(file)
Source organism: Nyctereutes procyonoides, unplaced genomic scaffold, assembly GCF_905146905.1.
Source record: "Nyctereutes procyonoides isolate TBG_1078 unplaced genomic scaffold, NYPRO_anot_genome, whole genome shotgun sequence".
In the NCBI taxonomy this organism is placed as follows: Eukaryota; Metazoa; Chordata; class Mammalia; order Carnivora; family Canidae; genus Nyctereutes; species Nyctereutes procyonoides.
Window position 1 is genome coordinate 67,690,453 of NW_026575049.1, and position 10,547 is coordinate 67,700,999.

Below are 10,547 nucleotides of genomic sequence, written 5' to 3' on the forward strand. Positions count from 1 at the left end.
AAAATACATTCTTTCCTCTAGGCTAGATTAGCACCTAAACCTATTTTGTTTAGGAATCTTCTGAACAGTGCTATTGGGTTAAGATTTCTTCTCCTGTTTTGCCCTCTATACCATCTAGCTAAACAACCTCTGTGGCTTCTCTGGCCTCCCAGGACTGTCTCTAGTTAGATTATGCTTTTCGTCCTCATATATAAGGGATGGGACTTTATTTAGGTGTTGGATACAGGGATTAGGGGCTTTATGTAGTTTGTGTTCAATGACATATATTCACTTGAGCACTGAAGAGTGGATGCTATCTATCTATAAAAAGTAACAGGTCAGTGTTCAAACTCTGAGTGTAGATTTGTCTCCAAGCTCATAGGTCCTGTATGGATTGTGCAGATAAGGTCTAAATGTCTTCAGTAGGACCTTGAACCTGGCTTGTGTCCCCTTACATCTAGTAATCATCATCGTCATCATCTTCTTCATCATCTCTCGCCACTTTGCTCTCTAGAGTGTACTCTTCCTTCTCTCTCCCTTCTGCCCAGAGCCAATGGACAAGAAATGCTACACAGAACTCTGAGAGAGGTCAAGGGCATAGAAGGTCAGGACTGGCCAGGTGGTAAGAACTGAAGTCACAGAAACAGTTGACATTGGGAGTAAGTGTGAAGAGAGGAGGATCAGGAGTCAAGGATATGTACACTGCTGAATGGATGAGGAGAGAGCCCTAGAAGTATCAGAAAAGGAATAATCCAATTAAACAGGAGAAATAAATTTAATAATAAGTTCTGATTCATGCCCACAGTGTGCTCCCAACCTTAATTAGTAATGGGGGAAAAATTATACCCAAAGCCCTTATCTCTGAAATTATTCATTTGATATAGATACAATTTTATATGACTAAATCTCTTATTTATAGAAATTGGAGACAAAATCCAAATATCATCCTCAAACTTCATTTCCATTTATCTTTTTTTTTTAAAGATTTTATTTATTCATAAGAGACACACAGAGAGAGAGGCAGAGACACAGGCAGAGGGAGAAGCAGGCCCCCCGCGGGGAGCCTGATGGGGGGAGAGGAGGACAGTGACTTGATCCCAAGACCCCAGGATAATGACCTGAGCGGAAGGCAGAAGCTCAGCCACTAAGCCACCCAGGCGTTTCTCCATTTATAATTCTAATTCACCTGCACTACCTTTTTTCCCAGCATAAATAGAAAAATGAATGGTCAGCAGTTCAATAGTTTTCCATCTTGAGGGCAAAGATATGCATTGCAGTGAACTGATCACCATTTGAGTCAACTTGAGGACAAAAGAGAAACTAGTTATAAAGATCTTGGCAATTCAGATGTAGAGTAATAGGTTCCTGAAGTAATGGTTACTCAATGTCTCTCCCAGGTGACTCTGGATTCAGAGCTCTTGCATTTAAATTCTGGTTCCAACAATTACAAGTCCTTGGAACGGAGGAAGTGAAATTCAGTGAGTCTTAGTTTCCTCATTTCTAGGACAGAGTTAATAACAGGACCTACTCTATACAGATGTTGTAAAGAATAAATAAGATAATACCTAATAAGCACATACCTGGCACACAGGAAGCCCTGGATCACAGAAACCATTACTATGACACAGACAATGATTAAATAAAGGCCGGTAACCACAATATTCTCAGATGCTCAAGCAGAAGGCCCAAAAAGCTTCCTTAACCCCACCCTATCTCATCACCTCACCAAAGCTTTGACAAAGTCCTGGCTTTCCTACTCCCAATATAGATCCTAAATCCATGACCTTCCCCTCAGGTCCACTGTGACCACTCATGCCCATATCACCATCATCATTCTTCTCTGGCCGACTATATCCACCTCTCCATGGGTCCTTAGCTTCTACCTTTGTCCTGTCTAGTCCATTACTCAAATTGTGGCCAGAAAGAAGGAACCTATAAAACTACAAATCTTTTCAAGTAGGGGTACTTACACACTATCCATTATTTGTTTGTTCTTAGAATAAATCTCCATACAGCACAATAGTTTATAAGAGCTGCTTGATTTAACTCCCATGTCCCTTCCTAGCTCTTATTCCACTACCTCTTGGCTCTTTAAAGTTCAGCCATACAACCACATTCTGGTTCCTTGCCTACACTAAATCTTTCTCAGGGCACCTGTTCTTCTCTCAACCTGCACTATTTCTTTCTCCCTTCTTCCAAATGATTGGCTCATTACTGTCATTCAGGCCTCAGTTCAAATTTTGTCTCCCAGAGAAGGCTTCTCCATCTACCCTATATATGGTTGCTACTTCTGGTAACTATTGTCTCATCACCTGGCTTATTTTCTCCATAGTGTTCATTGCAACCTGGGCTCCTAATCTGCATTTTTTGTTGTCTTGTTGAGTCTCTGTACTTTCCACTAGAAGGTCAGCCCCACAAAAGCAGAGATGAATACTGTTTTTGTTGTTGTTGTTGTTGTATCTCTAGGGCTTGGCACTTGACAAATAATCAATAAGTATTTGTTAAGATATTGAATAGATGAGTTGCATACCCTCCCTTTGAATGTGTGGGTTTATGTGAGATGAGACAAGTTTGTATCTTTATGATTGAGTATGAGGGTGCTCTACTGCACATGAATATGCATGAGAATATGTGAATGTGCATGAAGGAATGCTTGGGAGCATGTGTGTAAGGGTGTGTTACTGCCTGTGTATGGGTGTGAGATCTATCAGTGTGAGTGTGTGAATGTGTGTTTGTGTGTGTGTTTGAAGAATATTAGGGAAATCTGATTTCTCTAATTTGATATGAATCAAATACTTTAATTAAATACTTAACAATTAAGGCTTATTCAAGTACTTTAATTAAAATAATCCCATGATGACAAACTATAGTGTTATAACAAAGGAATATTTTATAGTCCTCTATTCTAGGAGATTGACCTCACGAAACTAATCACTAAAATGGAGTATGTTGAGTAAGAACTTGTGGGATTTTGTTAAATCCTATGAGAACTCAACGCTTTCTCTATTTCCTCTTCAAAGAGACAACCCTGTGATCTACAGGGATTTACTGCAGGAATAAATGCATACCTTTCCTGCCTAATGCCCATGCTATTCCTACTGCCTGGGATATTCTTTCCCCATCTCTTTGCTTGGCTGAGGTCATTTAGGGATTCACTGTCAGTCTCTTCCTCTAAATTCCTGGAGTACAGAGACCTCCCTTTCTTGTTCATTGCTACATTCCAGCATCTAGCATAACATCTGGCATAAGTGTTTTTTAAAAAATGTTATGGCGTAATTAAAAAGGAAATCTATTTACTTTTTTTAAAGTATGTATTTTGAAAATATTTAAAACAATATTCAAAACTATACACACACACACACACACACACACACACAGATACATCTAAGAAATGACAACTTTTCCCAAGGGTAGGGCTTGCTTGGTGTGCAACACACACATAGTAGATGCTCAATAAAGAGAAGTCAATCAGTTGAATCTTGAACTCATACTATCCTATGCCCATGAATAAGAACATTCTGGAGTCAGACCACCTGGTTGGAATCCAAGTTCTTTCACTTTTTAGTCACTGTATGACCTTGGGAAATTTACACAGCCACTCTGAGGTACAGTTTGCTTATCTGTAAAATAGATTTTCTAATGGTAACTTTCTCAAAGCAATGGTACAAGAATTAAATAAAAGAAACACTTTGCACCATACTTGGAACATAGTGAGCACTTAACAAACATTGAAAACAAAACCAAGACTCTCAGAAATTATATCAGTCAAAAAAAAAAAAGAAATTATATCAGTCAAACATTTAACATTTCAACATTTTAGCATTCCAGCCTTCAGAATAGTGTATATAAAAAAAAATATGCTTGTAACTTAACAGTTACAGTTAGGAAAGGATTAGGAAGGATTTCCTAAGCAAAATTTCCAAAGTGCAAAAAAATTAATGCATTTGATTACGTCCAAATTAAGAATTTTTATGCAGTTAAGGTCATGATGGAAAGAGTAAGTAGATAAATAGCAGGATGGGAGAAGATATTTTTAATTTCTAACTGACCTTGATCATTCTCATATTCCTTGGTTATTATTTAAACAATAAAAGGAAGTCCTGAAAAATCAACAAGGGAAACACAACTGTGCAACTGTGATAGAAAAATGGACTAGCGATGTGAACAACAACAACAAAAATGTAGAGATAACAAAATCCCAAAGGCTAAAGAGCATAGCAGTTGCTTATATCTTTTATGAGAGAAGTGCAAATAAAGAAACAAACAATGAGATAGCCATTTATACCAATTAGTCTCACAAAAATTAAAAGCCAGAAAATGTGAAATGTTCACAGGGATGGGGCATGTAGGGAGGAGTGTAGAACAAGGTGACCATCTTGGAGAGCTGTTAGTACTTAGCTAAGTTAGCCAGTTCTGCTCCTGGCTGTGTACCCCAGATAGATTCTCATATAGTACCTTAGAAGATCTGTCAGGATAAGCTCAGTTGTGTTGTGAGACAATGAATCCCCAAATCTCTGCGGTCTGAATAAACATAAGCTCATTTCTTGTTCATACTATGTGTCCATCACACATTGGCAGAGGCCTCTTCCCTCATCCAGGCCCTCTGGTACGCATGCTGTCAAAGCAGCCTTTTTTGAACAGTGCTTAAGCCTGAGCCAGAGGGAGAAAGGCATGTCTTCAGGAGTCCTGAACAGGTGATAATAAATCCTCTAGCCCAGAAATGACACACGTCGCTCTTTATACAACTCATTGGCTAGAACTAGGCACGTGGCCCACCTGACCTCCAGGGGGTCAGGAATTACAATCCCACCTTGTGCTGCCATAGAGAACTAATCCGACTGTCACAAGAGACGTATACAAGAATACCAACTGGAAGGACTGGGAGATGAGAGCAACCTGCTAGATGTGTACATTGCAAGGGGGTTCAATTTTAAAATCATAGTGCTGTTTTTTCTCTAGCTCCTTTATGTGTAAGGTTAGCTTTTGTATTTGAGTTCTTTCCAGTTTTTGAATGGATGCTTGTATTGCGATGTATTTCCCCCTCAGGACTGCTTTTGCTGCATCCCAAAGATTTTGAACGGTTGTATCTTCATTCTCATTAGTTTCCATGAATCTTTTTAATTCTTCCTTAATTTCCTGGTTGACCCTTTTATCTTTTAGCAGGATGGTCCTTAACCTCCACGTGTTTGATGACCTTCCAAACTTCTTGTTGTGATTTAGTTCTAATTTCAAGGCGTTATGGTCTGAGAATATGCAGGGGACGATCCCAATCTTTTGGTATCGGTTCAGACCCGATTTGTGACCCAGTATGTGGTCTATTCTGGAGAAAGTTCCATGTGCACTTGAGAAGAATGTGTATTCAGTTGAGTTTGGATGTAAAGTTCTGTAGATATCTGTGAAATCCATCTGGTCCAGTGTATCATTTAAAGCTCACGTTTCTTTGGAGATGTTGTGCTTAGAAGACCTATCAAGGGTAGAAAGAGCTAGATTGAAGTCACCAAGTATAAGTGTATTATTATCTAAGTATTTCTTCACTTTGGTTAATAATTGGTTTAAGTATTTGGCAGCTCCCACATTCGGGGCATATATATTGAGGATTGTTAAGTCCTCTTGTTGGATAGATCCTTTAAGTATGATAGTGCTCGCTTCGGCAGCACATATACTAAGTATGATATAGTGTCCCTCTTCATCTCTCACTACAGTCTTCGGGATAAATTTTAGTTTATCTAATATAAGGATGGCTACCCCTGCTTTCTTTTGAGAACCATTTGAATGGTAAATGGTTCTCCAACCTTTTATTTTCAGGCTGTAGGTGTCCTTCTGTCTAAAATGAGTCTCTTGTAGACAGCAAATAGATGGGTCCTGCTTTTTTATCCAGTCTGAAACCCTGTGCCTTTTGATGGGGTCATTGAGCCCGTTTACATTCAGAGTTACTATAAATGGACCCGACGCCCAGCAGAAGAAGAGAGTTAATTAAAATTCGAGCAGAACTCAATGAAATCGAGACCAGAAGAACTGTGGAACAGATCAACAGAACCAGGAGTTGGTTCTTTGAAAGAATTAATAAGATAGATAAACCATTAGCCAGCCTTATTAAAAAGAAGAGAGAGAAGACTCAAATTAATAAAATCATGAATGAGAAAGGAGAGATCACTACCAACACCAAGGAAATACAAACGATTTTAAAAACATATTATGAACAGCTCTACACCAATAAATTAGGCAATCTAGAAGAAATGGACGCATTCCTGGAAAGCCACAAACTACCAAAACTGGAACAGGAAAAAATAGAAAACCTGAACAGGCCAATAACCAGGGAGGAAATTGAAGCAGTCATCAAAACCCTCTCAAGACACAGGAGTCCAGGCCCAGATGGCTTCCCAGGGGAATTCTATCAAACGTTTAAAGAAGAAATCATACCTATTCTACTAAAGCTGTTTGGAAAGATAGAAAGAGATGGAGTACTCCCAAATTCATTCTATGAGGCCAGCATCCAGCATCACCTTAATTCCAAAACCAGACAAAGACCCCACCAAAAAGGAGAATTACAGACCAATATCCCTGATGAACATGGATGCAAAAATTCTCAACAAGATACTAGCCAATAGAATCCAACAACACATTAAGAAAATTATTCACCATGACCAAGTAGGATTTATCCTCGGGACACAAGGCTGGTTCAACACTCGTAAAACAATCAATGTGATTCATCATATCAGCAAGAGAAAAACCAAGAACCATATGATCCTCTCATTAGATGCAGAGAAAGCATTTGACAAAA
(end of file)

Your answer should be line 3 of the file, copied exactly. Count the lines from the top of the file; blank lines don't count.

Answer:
In the NCBI taxonomy this organism is placed as follows: Eukaryota; Metazoa; Chordata; class Mammalia; order Carnivora; family Canidae; genus Nyctereutes; species Nyctereutes procyonoides.